Afghanistan: IDPs in northwest battle cold, diseases and hunger
|Publisher||Integrated Regional Information Networks (IRIN)|
|Publication Date||26 February 2009|
|Cite as||Integrated Regional Information Networks (IRIN), Afghanistan: IDPs in northwest battle cold, diseases and hunger, 26 February 2009, available at: http://www.refworld.org/docid/49ab9a168.html [accessed 2 July 2015]|
|Disclaimer||This is not a UNHCR publication. UNHCR is not responsible for, nor does it necessarily endorse, its content. Any views expressed are solely those of the author or publisher and do not necessarily reflect those of UNHCR, the United Nations or its Member States.|
QALA-I-NAW, 26 February 2009 (IRIN) - Freezing temperatures, hunger and sickness are unrelenting inside an old tent where Dadullah's family has been living near Qala-e-Nau, the capital of the northwestern Afghan province of Badghis.
The family abandoned their home in Moqur District because of recurrent armed conflict between insurgent groups and pro-government forces and prevalent food insecurity.
"We left our homes out of despair and came here for survival," the 42-year-old father-of-four told IRIN outside his tent. "These children are hungry and feel cold," he said pointing to his young children huddled around him, shivering in the cold.
A provincial official said about 400 families (around 2,000 individuals) had been displaced across the province over the past two months. Most of the displaced have set up tents or sought shelter in dilapidated houses in the outskirts of the provincial capital.
Due to below zero temperatures and lack of access to safe drinking water, many internally displaced persons (IDPs), particularly children, are prone to diseases such as diarrhoea and pneumonia.
"We have lost everything - I cannot even buy medicine for my sick children," said Dadullah.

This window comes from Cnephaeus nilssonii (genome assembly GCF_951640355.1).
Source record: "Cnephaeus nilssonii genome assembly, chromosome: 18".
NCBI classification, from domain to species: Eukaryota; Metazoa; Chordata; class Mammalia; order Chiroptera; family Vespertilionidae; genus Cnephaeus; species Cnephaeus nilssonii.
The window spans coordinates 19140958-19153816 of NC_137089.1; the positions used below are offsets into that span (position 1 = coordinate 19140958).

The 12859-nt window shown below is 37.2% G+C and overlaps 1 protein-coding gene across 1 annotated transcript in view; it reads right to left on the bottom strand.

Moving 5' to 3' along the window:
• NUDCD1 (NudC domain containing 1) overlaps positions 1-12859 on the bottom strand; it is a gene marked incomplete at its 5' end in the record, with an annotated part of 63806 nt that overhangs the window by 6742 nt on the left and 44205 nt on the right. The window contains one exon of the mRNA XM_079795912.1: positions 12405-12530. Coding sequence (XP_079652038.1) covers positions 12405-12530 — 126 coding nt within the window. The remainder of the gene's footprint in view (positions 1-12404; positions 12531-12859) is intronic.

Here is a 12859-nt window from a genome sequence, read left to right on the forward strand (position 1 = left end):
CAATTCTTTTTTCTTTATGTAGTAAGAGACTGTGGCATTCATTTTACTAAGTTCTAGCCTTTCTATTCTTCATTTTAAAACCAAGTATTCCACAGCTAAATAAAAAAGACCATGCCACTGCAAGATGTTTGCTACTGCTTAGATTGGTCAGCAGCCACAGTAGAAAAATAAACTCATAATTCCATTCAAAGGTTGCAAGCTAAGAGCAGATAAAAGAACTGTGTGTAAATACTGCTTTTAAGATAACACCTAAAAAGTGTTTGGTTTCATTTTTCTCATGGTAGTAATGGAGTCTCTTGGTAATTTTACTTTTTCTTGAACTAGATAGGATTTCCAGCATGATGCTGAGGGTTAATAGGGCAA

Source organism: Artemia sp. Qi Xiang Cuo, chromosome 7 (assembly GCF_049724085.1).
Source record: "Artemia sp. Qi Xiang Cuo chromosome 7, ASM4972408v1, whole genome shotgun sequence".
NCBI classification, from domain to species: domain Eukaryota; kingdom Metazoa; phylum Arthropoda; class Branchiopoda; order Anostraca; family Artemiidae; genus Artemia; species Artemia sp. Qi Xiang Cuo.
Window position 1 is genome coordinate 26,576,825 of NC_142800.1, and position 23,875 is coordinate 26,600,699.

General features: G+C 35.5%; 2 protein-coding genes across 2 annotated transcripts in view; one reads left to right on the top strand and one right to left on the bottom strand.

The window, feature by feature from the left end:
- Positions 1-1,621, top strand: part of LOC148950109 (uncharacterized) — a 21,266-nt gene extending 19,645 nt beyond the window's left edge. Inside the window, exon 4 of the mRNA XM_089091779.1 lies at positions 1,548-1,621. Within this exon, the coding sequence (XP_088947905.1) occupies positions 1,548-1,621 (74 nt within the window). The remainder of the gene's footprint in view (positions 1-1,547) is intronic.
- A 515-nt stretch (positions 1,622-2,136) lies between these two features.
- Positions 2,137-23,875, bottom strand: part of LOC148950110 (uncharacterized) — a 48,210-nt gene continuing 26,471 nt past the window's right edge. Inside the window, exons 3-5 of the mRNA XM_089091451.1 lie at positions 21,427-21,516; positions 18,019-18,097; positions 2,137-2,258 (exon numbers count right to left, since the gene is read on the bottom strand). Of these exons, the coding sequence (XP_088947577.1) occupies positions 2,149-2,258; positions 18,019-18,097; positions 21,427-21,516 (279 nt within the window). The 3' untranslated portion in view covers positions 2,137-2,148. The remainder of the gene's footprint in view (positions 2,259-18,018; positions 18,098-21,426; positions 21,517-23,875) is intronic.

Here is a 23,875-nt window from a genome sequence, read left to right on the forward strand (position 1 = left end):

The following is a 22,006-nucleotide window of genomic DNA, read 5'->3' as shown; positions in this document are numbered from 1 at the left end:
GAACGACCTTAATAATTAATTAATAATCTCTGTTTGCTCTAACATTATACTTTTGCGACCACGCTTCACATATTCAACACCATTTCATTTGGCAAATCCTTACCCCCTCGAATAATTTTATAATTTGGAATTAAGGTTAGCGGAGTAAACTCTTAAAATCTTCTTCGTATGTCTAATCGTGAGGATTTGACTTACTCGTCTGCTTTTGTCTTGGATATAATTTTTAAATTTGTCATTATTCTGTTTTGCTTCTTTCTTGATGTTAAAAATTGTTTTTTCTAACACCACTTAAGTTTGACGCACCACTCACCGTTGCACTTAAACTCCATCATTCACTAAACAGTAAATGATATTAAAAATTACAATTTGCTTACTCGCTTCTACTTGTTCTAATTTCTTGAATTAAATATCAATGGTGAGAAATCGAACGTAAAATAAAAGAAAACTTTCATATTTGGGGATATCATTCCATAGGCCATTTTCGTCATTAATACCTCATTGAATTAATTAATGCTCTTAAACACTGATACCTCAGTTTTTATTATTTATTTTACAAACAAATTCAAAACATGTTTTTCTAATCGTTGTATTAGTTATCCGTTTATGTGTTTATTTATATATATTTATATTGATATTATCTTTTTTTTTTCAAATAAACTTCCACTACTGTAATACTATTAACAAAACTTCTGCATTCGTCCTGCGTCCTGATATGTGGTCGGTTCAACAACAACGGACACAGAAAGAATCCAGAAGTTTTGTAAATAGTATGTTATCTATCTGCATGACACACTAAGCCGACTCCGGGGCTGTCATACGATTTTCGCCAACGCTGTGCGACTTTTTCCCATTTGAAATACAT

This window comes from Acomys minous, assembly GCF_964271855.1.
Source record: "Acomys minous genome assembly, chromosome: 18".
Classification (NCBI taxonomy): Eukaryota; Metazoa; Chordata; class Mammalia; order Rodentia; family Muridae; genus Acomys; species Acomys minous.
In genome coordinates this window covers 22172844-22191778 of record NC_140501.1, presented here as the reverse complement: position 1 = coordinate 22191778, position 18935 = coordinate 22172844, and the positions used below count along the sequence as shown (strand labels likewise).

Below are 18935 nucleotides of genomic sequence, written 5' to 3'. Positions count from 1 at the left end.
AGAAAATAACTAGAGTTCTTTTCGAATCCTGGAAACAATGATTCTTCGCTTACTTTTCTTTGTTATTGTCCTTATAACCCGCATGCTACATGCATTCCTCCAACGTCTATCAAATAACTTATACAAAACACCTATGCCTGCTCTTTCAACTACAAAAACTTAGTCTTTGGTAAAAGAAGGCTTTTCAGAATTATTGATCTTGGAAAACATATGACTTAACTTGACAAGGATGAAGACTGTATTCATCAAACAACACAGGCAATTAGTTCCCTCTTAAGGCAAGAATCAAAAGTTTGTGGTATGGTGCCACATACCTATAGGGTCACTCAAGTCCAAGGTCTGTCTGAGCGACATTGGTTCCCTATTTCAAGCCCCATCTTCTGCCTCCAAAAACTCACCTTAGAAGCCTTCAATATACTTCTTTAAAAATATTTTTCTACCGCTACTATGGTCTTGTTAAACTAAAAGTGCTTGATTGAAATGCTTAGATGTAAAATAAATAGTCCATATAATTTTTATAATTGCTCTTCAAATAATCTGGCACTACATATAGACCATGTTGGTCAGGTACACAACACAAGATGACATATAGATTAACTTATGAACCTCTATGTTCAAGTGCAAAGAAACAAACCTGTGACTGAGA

Dearth of aid
Badghis is a remote province that has had little development and humanitarian activity over the past several years, making it one of the least developed of Afghanistan's 34 provinces.
Provincial government authorities said they had few resources at their disposal to mitigate the suffering of IDPs and that non-government aid agencies had little presence in the province.
Access to vulnerable people in Badghis and large areas in the south, east and central parts of the country has been impeded by worsening insecurity, attacks on aid workers, rugged terrain and lack of transport infrastructure.
The Afghan Red Crescent Society (ARCS), which has extensive presence across the country, said its provincial department delivered live-saving relief to some IDPs but acknowledged the need for more.
"These people [IDPs] need more emergency food aid, medical assistance, winter supplies and shelter," Abdul Rahim Raheen, ARCS's provincial head, told IRIN.
Amid a worsening humanitarian situation across Afghanistan largely resulting from conflict, drought and high food prices, the issue of how to meet the needs of IDPs remains a pressing challenge for the Afghan government and aid organisations.
Over 235,000 individuals are currently displaced in different parts of the country, down from about one million in 2002, according to the UN Refugee Agency (UNHCR).
However, tens of thousands of IDPs are deprived of basic necessities and are in need of immediate assistance, Amnesty International, a London-based rights watchdog, said on 18 February.